In the book, Julie also uses art as an activity with her grandmother. Julie says, "Grandma never forgets how to make great drawings." This is the essence of the work we do with the Carolyn L. Farrell Foundation for Brain Health. We use art as a form of care. Humans seem to never forget how to be creative and use their imagination. If we can tap into that ability then we can create meaningful activities for people with dementia which increase their joy and decrease agitation and depression. 

Jeffrey's Review: A Child's Perspective
Jeffrey is nine years old and for two and a half years he lived in the same home with his grandmother with dementia. Now he lives just a few miles away and visits her often. This is what he has to say about "Why Did Grandma Put Her Underwear in the Refrigerator?":

"A lot of the book sounds like when we lived with Beep (that is what we call his grandmother). There was the part where the girl dresses up for Halloween but it scares her grandmother so she has to take off her costume and can't go trick-or-treating. Sometimes there are things I couldn't do when we lived with Beep because it upset her or was too confusing for her. That would make me mad but I also knew she was sick. I wanted to be able to do what other kids could do at home. The girl in the book also had fun with her grandma though, and I had fun with Beep, like our Edamame War. I understood the book and it sounded a lot like our life, except Beep is a lot sicker now." 

Both Jeffrey and I recommend this book and I already bought five copies so we can give them to others who need it.

About the Authors:
Max & Great Grams. Copyright M. Wallack
At 17 years old, Max Wallack is no stranger to Alzheimer's disease. At the age of ten, he was already a seasoned caregiver to his great grandmother, Gertrude, who lived at home with Max and his family. Mr. Wallack is a student at Boston University and a Research Intern in the Molecular Psychiatry and Aging Laboratory in the Department of Pharmacology and Experimental Therapeutics at Boston University School of Medicine.  Max is the founder of  PUZZLES TO REMEMBER. PTR is a project that provides puzzles to nursing homes and veterans institutions that care for Alzheimer's and dementia patients.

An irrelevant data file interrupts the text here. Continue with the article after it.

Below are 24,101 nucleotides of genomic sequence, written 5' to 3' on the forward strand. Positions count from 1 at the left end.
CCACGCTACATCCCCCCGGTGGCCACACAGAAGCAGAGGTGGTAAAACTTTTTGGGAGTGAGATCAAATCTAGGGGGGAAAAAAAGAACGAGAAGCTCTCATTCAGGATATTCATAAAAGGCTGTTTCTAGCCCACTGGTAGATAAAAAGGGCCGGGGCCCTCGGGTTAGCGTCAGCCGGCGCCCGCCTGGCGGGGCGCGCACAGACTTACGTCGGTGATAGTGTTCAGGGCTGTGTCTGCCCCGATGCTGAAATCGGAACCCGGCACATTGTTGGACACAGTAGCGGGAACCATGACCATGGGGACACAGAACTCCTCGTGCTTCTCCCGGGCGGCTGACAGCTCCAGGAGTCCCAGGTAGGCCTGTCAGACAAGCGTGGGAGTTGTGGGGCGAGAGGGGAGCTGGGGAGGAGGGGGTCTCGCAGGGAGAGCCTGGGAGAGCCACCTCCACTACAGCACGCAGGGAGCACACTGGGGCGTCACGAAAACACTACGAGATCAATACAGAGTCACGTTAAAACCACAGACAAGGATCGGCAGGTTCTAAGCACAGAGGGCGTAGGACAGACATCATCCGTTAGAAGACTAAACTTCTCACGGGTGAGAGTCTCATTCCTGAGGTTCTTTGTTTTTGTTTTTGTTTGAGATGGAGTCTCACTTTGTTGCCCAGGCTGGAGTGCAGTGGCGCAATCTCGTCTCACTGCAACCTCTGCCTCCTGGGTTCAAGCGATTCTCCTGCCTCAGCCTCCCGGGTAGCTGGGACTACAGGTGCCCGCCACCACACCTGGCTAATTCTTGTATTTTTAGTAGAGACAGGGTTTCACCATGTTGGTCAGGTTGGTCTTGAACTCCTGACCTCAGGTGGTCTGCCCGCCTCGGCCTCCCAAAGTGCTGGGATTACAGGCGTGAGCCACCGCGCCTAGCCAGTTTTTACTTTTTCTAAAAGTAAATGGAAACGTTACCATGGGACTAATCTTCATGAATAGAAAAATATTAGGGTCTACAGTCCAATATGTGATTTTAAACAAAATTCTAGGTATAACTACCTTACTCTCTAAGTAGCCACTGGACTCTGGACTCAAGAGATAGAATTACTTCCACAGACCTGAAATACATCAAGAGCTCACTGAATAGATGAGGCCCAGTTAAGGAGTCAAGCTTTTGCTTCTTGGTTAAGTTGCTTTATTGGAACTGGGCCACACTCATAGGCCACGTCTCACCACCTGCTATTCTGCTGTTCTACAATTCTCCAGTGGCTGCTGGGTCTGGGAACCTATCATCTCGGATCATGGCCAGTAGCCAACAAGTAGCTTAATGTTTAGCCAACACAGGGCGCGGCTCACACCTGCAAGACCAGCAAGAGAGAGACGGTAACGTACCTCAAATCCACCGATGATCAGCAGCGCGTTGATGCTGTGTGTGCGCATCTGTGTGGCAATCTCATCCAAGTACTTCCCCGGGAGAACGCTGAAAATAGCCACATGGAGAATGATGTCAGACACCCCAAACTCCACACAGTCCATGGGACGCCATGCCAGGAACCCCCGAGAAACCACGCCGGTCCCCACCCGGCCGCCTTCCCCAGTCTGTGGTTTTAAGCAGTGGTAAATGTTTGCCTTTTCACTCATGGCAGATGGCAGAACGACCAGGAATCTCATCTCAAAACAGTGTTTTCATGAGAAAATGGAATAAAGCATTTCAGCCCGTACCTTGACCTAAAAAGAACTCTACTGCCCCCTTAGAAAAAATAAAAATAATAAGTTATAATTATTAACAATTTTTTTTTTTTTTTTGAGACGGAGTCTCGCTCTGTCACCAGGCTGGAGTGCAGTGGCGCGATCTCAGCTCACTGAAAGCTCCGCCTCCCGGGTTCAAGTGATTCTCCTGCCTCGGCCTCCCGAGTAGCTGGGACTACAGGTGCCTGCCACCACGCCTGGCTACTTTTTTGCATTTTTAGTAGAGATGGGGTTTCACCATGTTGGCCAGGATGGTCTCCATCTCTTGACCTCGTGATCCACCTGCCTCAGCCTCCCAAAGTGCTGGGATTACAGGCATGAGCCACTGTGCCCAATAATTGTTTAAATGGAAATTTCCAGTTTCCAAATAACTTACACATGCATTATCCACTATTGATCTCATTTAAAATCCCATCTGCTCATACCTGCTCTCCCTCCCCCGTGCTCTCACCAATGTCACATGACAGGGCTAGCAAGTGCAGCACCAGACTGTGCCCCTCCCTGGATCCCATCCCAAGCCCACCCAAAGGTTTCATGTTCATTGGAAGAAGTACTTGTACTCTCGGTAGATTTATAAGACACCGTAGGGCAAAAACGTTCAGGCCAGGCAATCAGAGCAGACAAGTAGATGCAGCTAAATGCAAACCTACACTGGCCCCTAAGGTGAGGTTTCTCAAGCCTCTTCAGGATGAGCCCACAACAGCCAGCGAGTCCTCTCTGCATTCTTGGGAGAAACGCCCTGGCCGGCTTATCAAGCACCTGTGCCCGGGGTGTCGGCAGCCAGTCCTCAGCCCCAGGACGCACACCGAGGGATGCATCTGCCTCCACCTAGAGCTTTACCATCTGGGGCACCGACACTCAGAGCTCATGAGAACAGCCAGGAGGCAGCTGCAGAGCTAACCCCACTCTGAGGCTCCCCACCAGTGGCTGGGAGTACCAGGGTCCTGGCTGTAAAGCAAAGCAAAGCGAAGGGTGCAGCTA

Carolyn Given is an experienced caregiver herself and an accalimed middle and high school educator with particular interest in intergenerational programming. Prior to her teaching career, she served as her town's Council on Aging Director and later became cover-story writer and editor of The Senior Advocate (now called the Fifty Plus Advocate Newspaper), a Massachusetts-based mature market publication. Most recently she was the recipient of an award from the Soul-Making Keats Literary Competition sopnsored by the National League of American Pen Women. 
Max and Carolyn. Copyright M. Wallack

Tuesday, July 9, 2013

Do You Know?: 5 Things I Learned From Going Off Hospice

About a year ago, Mom went on hospice care and I wrote about the assumptions people make when you say someone is in hospice. At that time, I knew Mom had time left with us, but I did not really think we had another year together. I am glad we have had so much time and it looks like we will continue to. However, this means that she has been taken off of hospice and I wanted to share with you 5 things I have learned from this experience.

Technically to qualify for hospice, the doctors have to evaluate you and believe that you have six months or less to live. You are reevaluated every three months in order to get "recertified" to remain on hospice. However, to put it bluntly, if you are not dying fast enough, you get taken off hospice. This means that even though your loved one is dying from their illness and you can not care for them alone, you now loose a lot of the help that allowed you to care for your loved one 24 hours a day.